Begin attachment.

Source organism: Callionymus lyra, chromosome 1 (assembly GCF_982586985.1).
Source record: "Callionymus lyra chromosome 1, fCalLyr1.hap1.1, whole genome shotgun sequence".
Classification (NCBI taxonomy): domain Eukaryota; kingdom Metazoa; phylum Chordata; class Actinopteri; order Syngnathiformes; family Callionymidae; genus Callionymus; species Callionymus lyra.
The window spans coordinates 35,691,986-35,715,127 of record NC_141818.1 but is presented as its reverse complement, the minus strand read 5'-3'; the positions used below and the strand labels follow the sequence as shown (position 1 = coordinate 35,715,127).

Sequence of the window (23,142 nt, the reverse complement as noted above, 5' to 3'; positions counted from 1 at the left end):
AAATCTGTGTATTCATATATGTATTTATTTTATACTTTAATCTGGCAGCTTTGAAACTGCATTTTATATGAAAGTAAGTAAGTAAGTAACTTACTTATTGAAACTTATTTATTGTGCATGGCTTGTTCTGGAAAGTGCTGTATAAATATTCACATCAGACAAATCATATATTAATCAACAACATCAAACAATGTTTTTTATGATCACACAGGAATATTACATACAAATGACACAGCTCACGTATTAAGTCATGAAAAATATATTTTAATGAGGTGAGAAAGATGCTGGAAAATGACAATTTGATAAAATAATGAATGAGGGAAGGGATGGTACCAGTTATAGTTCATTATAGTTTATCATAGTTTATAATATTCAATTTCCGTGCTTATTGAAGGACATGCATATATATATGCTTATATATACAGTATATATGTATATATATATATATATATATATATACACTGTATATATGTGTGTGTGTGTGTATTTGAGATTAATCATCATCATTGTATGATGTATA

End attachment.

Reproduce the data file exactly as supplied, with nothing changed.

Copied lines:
Source organism: Callionymus lyra, chromosome 1 (assembly GCF_982586985.1).
Source record: "Callionymus lyra chromosome 1, fCalLyr1.hap1.1, whole genome shotgun sequence".
Classification (NCBI taxonomy): domain Eukaryota; kingdom Metazoa; phylum Chordata; class Actinopteri; order Syngnathiformes; family Callionymidae; genus Callionymus; species Callionymus lyra.
The window spans coordinates 35,691,986-35,715,127 of record NC_141818.1 but is presented as its reverse complement, the minus strand read 5'-3'; the positions used below and the strand labels follow the sequence as shown (position 1 = coordinate 35,715,127).

Sequence of the window (23,142 nt, the reverse complement as noted above, 5' to 3'; positions counted from 1 at the left end):
AAATCTGTGTATTCATATATGTATTTATTTTATACTTTAATCTGGCAGCTTTGAAACTGCATTTTATATGAAAGTAAGTAAGTAAGTAACTTACTTATTGAAACTTATTTATTGTGCATGGCTTGTTCTGGAAAGTGCTGTATAAATATTCACATCAGACAAATCATATATTAATCAACAACATCAAACAATGTTTTTTATGATCACACAGGAATATTACATACAAATGACACAGCTCACGTATTAAGTCATGAAAAATATATTTTAATGAGGTGAGAAAGATGCTGGAAAATGACAATTTGATAAAATAATGAATGAGGGAAGGGATGGTACCAGTTATAGTTCATTATAGTTTATCATAGTTTATAATATTCAATTTCCGTGCTTATTGAAGGACATGCATATATATATGCTTATATATACAGTATATATGTATATATATATATATATATATATATACACTGTATATATGTGTGTGTGTGTGTATTTGAGATTAATCATCATCATTGTATGATGTATA